Roundup: Syria faces serious shortage in medicine due to incessant violence in Aleppo

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Roundup: Syria faces serious shortage in medicine due to incessant violence in Aleppo

DAMASCUS, Aug. 9 (Xinhua) -- More than half of Syria's pharmaceutical laboratories have been closed because of the grinding crisis, and what makes matters worse is the recent military showdown between government forces and armed rebels in Aleppo where most of the country's pharmaceutical laboratories locate.

Just a few months ago, the government assured that the health sector is still boding well and that the output covers the people' s needs. However, medicine output fell worse than expected and several types of medicine are no longer present at pharmacies.

Slumping manufacturing darkens the outlook and sends grim signals that the country is facing serious medicine shortage.

The president of the Federation of Syrian Chambers of Industry Fares Al-Shihabi severely blamed the government and local administration at Aleppo for failure to provide protection for the laboratories of Syrian pharmaceutical industry in the province despite repeated calls to the government for many months.

Al-Shihab told local media that al-Mansoura area in Aleppo combines about 20 medicine factories and many other facilities that are all exposed to theft, looting and kidnapping, noting that the production constitutes more than 50 percent of Syria's production of pharmaceuticals.

Shihabi said that two of the owners of these facilities were kidnapped in addition to several cases of carjacking at these facilities and other ongoing attacks.

He revealed that many of the industrialists began to close their business and leave the country, a matter that will create a real crisis in the delivery of drugs produced by these plants.

World Health Organization recently reported that pharmaceutical factories in Syria were closed because of the security situation, triggering off a health crisis caused by a severe shortage of medicines.

The WHO said Syria was producing 90 percent of its medicines and medical supplies, but this production declined because of the security situation and lack of raw materials, sanctions and rising fuel prices.

It added that the recent escalations severely damaged pharmaceutical factories in Aleppo, Homs and Damascus, which accounts for 90 percent of the country's factories.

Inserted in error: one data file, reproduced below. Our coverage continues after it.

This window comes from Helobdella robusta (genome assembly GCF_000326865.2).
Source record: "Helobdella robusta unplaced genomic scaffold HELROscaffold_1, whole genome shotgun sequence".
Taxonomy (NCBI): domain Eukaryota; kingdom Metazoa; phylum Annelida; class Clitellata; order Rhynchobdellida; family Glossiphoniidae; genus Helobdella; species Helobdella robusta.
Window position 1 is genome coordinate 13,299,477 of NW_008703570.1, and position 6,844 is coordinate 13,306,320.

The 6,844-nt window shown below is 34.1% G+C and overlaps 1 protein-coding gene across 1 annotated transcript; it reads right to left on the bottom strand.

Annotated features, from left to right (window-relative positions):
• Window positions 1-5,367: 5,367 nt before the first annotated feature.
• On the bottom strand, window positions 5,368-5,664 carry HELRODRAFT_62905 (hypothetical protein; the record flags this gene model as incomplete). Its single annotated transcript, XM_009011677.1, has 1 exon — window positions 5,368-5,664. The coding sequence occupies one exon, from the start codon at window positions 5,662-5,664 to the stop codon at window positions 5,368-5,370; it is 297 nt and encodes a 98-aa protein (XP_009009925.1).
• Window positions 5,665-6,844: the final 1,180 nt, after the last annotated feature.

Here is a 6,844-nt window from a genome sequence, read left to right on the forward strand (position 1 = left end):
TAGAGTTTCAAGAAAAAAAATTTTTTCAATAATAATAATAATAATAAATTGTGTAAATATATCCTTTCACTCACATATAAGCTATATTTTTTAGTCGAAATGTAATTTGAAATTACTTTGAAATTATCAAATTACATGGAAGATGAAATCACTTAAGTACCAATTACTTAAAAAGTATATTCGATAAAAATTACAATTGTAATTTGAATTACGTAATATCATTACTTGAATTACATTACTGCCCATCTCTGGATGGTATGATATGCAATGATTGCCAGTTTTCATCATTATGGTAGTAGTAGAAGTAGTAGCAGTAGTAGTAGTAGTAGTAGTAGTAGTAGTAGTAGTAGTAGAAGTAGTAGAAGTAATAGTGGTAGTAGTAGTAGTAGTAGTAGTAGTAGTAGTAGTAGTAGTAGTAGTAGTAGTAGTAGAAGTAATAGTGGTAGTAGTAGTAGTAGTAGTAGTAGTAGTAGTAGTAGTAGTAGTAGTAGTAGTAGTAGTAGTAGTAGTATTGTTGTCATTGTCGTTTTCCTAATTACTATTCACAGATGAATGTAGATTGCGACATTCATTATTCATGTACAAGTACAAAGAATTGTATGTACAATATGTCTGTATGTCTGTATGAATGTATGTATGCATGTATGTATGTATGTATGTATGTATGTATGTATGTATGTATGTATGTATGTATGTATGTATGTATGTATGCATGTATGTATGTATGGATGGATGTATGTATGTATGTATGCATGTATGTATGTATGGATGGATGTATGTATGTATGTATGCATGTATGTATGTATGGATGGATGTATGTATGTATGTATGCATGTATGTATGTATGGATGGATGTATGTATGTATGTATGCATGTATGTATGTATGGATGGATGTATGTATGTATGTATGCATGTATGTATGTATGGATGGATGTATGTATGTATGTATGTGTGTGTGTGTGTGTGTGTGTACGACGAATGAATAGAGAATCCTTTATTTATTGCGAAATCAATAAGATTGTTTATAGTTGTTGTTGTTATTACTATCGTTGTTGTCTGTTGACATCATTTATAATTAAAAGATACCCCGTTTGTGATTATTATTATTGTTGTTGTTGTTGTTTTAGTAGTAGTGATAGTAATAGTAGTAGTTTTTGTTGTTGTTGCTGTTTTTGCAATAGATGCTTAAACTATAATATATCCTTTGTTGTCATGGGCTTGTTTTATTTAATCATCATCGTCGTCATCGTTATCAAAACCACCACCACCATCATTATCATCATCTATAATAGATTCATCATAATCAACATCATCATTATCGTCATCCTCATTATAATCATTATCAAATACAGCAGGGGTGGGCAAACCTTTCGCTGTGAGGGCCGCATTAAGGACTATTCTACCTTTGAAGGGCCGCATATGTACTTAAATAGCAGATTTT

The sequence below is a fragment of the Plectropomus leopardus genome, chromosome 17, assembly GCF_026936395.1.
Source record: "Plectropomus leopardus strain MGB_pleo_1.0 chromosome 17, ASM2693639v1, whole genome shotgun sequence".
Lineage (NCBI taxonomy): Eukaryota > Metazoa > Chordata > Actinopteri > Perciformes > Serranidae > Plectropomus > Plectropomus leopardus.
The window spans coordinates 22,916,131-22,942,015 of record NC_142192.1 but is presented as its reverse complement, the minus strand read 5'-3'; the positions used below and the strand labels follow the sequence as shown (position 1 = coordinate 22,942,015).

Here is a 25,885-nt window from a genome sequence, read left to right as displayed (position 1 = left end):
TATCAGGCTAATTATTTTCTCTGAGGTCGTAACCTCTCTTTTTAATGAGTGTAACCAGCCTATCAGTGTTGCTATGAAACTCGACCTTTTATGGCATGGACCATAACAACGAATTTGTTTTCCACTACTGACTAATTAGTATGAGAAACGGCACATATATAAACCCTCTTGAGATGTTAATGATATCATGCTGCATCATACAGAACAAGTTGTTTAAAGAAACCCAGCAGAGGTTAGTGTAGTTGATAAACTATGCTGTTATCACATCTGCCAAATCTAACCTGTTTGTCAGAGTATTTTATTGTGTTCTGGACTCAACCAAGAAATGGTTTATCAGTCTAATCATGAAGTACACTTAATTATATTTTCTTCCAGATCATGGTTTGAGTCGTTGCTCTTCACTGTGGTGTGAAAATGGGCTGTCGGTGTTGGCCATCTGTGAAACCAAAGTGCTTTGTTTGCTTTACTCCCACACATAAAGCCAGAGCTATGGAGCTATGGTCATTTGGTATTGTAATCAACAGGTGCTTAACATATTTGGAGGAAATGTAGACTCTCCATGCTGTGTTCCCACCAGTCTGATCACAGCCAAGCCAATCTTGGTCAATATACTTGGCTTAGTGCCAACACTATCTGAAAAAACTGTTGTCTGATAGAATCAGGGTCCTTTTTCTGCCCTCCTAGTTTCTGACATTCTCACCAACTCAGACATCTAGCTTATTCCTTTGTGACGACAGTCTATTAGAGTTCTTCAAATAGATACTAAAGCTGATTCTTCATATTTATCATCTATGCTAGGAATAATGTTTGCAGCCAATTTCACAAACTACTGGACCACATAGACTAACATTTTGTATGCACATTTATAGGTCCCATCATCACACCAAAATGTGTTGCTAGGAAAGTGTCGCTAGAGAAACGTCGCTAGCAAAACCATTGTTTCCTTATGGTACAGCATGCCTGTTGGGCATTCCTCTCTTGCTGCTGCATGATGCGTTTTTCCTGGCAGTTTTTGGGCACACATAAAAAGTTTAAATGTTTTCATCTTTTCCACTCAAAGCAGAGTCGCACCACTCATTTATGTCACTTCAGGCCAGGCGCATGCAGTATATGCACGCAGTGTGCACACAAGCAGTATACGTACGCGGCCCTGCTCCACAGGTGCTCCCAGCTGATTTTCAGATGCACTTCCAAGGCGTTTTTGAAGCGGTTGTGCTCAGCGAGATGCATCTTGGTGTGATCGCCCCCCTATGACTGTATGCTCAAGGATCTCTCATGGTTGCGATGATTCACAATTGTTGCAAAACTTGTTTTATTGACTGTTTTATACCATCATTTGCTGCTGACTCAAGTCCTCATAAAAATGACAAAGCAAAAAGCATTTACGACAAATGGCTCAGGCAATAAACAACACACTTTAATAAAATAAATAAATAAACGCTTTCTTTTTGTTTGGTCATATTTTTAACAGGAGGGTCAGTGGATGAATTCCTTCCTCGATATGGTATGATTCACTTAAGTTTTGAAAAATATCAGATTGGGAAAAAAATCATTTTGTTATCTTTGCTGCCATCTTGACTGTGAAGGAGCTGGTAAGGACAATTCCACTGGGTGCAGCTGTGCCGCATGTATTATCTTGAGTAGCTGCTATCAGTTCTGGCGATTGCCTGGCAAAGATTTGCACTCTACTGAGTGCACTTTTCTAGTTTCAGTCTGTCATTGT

The spokesman for the United Nations in Geneva, Tariq Jassar Fitch, reportedly said that "a large number of factories closed, which led to a severe shortage of medicines," adding that the country is in an urgent need of medicine for tuberculosis, hepatitis, high blood pressure, diabetes, cancer, and kidney disease. "

The spokesman said that the health sector has been hit hard in the areas of conflict as many hospitals and health centers have been closed, damaged or controlled by one of the parties to the conflict.

Jassar Fitch warned of the inability to have access to health centers because of the continuing violence and lack of public transportation, pointing out that health facilities stopped working in the most affected areas.

He indicated that the Syrian Ministry of Health lost 200 ambulances over the past few weeks.

Jassar Fitch considered that the biggest challenge the WHO team faces is its inability to deliver aid to the vulnerable Syrians. The former Minister of Health Wael al-Halqi confirmed last month that there are no fears about the pharmaceutical industry in the country as the country has a stock of pharmaceutical supplies, raw materials and manufactured products that will be sufficient for six months.

A week earlier, Iran has provided Syria with 50 ambulances, in addition to quantities of drugs worth 1.2 million U.S. dollars for the treatment of chronic diseases.

Halqi said there would be other aids to Syria worth 30 million dollars that would come over the next two months to cover the shortfall at the health sector that was largely affected by U.S. and European sanctions.

Al-Halqi said around 35 government hospitals have been damaged so far by terrorist attacks.

He said medical services at the northern city of Aleppo have been secured except at some areas like Azaz and Manbej, where hospitals have been sabotaged by gunmen.

Halqi said there is a need to search for new sources to import medical supplies and pharmaceuticals from friendly countries to reduce the impacts of economic embargo on Syria. Syria's economic indicators paint a grim picture as the economic decline has spread to all kinds of business. Inflation has increased and prices of almost all commodities have surged.

Only the prices of pharmaceuticals have remained steady after more than a year and a half of a crushing crisis as they were heavily subsidized by the government. Enditem

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